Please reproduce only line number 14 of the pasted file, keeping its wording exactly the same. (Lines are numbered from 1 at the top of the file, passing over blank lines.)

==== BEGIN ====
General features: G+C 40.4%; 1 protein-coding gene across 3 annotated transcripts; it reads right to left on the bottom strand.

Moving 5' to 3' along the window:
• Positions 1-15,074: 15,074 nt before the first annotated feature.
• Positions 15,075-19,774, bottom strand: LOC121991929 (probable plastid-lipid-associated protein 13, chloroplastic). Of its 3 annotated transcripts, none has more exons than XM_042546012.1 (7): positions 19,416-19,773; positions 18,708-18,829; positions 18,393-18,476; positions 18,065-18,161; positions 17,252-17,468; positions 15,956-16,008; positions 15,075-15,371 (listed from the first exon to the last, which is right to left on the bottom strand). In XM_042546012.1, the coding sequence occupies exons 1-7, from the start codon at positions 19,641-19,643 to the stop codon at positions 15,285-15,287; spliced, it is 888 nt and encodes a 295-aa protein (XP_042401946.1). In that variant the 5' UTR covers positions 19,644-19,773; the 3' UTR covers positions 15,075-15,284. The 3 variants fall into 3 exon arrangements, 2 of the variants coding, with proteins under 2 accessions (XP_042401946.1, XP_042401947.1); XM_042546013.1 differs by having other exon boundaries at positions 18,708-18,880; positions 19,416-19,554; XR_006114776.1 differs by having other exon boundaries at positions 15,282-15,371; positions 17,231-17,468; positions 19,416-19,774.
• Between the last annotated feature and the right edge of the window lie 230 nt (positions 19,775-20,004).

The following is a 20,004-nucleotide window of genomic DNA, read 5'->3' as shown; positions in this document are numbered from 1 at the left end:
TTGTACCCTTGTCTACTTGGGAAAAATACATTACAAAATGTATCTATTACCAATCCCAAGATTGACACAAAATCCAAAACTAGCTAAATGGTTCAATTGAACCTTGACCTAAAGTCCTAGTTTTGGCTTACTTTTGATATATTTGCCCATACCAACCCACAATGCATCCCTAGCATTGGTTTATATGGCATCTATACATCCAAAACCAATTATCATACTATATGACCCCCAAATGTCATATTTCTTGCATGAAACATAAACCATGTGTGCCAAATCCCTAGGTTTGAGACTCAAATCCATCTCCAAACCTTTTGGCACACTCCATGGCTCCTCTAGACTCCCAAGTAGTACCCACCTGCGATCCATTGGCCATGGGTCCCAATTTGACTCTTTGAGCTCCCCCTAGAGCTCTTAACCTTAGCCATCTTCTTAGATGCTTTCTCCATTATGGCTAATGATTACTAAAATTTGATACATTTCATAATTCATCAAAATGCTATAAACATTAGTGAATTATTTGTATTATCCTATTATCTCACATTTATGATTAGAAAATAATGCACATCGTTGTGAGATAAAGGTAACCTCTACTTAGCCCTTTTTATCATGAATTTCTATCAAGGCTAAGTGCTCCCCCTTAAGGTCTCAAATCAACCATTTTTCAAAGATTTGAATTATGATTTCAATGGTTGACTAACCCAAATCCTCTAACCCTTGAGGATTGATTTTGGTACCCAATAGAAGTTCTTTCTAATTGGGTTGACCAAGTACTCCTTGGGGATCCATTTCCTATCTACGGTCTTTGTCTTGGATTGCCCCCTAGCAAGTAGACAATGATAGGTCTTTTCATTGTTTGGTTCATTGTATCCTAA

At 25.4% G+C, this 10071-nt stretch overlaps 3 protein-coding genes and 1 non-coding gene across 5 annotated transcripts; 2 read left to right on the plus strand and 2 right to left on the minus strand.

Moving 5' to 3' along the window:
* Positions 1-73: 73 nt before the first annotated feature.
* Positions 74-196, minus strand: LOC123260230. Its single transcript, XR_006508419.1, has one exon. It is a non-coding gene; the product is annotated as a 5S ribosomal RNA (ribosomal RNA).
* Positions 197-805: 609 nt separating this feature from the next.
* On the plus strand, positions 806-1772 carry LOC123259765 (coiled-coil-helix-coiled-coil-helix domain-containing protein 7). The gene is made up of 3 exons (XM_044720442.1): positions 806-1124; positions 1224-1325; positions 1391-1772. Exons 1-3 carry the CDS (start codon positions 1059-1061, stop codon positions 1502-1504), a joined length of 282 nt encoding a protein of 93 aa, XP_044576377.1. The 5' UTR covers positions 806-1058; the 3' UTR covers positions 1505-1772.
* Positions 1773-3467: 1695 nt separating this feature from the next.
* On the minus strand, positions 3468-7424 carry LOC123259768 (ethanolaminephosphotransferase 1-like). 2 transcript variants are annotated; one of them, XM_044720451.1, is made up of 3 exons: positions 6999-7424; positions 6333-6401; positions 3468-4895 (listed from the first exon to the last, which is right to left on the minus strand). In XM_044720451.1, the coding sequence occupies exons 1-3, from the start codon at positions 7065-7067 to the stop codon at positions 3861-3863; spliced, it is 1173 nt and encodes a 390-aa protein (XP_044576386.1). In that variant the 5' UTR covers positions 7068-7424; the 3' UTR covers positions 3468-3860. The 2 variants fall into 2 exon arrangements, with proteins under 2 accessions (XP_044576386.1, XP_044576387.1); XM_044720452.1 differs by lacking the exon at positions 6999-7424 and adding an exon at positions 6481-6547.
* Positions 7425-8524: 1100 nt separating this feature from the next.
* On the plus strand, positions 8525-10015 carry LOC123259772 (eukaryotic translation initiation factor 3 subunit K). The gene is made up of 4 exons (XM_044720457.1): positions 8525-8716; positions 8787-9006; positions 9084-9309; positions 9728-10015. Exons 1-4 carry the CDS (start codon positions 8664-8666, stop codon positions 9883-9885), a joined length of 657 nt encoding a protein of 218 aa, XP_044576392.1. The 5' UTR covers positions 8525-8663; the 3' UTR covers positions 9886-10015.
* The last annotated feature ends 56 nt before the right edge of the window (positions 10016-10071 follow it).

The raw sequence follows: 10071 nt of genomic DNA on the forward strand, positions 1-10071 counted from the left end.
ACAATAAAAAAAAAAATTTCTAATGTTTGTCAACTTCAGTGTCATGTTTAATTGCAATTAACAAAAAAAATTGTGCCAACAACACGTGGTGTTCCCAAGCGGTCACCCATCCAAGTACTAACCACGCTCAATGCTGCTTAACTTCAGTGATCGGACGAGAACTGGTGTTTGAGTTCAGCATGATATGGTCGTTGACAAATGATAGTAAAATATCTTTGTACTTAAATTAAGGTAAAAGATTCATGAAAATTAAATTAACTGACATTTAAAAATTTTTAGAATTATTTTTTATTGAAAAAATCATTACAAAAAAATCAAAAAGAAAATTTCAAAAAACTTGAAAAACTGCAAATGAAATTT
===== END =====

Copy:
* Positions 1773-3467: 1695 nt separating this feature from the next.